6 Words in the Spanish Language That Have No English Translation

Spanish, the second most spoken language in the world, is an official language in 21 countries and spoken in 31 countries. Speakers of the language are scattered around the world, most of them found in places that were once Spanish territories, while many more are immigrants in several countries, especially in the United States. About 534.3 million people worldwide speak Spanish today.

As a language, Spanish is a complex blend of some Romance languages, Arabic, other Spanish dialects, Latin and some indigenous languages of American Indians.

Translators attest to the fact that translation work is a complex process as there are so many factors to be considered to ensure the accuracy of the translation and its suitability to the target user.

Languages differ and most languages, even those belonging to the same category, such as English (British and American) or Spanish, have words which do not have equivalent translation in another language.

These words present additional challenges to translators, as they have to find ways to deliver the same message without changing what the original text is trying to convey.

If you’re interested in learning Spanish or already speak the language, it’s good to know things that make the language unique.

 

Unique words in Spanish that have no direct English translation

 

When learning a language, you also learn the culture of the people speaking it – their emotions, feelings, beliefs and traditions. Spanish, for one, has a range of words that do not have direct equivalents in English. Spanish speakers call it “sin traducción directa” (no direct translation). Here are some of them.

 

Friolento (friolenta)

Some people enjoy the cold weather and in fact love the feeling of being cold, so they always look forward to the onset of fall and winter. While some people are quite sensitive to heat, there are people who are very sensitive to the cold, so they often go on holidays to destinations with tropical weather.
In Spanish, a person who cannot stand being cold and immediately dons a jacket or sweater when there is a draft is called friolento or friolenta.

 

Desvelado (desvelada)

Desvelado (masculine) or desvelada (feminine) describes a person who feels exhausted because he or she could not sleep and ends up staying awake all night.

The term does not have a direct English translation. You have to describe the feeling of being awake even if you want to sleep, perhaps combined with the difficulty to concentrate or a headache. It is slightly different from trasnochar, which means staying up all night do to something, whether to finish an assignment, catch up with work or party all night.

 

Estrenar

Estrenar can be applied to avoid shoppers. It’s a verb that means to use or wear an item for the first time, such as clothes, shoes, bags or gadgets. Most people know this feeling. Young people are susceptible to this, especially when they have a new tablet, laptop, cellphone or any trendy thing that they’ve begged their parents to buy for a long time.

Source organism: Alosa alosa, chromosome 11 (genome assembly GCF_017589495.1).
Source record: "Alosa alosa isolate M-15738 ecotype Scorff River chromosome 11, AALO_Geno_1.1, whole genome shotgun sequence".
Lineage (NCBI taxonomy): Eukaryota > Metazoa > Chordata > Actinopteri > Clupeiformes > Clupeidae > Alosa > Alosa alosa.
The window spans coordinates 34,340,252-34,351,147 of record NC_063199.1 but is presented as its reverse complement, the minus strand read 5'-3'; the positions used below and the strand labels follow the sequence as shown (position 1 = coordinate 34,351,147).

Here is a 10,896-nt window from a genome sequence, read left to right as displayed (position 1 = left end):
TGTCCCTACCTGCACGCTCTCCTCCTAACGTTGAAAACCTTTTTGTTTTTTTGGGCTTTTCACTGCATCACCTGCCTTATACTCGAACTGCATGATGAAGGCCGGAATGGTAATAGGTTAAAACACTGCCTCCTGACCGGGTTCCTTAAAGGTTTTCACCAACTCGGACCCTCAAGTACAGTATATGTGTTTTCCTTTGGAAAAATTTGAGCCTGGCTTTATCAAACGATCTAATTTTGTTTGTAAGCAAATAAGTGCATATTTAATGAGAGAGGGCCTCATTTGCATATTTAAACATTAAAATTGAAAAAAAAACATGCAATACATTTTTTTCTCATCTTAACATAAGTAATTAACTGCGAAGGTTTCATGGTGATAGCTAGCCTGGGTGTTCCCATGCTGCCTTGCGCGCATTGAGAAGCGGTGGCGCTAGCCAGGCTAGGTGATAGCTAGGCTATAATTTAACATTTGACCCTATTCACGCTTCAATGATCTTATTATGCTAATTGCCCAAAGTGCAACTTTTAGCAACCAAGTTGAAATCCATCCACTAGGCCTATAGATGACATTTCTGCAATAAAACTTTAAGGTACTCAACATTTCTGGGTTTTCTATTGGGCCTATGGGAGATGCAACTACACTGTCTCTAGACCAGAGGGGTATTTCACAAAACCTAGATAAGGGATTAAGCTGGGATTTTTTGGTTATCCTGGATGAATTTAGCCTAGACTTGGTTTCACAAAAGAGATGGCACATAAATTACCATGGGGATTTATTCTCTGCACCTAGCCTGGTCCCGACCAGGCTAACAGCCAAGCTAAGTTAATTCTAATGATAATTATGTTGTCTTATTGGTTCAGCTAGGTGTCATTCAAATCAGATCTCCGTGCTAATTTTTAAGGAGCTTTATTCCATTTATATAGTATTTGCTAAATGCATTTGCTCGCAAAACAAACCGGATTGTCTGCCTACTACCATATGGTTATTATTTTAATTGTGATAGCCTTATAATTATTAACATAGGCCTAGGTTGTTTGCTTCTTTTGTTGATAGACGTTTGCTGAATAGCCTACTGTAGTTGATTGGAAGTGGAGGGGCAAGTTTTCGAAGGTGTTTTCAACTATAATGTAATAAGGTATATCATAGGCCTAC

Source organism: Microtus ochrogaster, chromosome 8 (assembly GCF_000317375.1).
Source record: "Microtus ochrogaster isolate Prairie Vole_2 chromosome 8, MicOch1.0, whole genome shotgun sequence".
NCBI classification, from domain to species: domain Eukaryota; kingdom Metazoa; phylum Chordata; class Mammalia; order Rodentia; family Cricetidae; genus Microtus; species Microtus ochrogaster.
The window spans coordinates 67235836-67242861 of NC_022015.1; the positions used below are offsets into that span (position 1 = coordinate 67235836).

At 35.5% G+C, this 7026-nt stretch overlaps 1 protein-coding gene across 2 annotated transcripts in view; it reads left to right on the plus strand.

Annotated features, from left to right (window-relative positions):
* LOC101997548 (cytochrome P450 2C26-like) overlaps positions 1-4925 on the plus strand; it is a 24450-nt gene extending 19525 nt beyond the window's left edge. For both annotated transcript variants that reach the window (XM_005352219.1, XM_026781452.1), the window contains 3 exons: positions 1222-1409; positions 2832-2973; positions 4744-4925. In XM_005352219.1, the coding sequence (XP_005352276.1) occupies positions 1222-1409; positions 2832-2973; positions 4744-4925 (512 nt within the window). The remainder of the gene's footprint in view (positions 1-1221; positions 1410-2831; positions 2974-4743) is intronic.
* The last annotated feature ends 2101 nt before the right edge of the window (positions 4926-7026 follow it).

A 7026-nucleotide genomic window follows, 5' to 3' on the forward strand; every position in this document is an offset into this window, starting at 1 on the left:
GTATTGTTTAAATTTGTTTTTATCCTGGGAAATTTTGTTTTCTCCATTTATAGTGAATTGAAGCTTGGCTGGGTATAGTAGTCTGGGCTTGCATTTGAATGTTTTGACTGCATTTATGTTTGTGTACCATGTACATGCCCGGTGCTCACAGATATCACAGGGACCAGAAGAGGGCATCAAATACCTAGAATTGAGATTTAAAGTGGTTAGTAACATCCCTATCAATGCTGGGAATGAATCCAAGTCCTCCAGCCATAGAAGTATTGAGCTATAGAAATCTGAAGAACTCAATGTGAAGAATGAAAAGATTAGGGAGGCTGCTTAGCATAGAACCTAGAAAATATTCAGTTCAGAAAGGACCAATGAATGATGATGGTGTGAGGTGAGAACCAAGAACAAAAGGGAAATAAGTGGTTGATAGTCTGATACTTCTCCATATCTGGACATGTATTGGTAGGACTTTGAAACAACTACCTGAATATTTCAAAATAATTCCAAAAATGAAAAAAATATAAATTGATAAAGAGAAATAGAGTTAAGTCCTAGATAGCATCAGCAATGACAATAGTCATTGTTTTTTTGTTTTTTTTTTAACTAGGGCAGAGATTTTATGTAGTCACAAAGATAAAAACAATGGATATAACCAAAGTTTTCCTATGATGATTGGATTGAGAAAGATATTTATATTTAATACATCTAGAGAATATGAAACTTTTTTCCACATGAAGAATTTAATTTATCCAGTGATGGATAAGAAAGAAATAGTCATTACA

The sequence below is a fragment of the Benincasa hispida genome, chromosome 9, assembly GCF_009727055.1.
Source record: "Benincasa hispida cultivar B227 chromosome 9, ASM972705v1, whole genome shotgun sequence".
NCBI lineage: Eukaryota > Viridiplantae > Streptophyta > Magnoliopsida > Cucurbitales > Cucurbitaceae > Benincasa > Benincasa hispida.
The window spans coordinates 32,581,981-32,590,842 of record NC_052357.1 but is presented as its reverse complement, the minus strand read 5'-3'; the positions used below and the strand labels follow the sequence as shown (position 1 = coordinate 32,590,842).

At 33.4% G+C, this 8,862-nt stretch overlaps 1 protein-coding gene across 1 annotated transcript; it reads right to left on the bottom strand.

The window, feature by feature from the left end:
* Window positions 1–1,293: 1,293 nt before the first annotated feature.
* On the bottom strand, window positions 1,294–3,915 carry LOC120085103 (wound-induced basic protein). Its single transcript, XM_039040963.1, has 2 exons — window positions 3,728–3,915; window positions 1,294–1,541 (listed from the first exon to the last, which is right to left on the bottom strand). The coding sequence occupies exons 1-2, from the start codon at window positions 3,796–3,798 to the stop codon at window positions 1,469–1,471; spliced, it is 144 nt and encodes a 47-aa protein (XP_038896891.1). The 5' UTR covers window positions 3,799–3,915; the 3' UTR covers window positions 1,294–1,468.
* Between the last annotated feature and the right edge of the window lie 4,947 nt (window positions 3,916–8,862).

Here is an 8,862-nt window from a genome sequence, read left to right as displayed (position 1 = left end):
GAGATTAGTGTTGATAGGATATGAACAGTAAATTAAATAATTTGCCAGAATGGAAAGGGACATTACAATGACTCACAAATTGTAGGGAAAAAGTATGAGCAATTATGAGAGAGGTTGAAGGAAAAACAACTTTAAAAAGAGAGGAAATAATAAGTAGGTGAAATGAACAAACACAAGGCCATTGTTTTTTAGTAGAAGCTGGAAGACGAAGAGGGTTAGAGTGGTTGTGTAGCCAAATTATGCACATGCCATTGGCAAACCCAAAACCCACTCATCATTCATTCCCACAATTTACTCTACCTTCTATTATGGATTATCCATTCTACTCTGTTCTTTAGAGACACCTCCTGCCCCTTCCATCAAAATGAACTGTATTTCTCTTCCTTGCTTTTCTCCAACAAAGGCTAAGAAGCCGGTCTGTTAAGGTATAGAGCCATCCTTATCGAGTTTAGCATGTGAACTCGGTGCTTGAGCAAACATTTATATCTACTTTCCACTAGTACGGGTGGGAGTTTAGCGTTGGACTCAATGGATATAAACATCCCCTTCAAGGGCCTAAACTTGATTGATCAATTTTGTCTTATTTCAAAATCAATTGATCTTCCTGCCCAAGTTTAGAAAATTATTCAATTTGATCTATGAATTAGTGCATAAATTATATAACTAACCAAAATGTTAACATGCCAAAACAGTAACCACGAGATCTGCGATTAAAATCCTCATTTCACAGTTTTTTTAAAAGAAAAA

Empalagarse

Have you had the feeling of not being able to eat anything else because you’ve had something that is sickly sweet? The Spanish term for it is empalagarse. But do remember that this reflexive verb applies only to overly sweet food or drink. If you want to describe sugary food items, use the Spanish adjective, empalagoso.

 

Tocayo (tocaya)

Some names are very common, such as James and Emma and you’d expect many more people to have the same names. Yet, a lot of people seem surprised (and delighted) to meet someone with the same first name as them for the first time. In Spanish, the term they use is tocayo if it’s a male and tocaya if it’s a female. The closest English equivalent for this term is namesake or even name twin, but these do not work in particular contexts.

 

Verguenza Ajena / Pena Ajena

Pena ajena or verguenza ajena means that you feel embarrassed for a person even if said person does not feel embarrassed at all. You might have experienced seeing a person doing something to someone that makes you cringe, cover your face with your hands or squeeze your fists. For example, a person deliberately pours juice or wine on someone’s clothes at a gathering. The closest English word to what you feel seeing such a situation is awkward. But the Spanish term has a deeper sense of awkwardness after witnessing a very embarrassing moment.

 

The terms we have here are just a few from a list of Spanish words with no direct English translation. If you need translation, work with a native speaking Spanish translator who can provide you with accurate translation that reflects the regional nuances of the Spanish language. On your own you might want to understand the meaning of madrugar, sobremesa, entrecejo, amigovio, merendar, consuegros and me cae bien. These words do not have direct English translations as well, but you’ll have fun discovering what they mean. They will definitely increase your Spanish vocabulary and boost your understanding of Spanish culture.

 

 

About the author:
Bernadine Racoma is a senior writer for Day Translations, Inc. She travels a lot, using her diverse cultural experiences inwriting. She is a proud mother of seven, does yoga and enjoys the company of friends for food tripping and movie dates.

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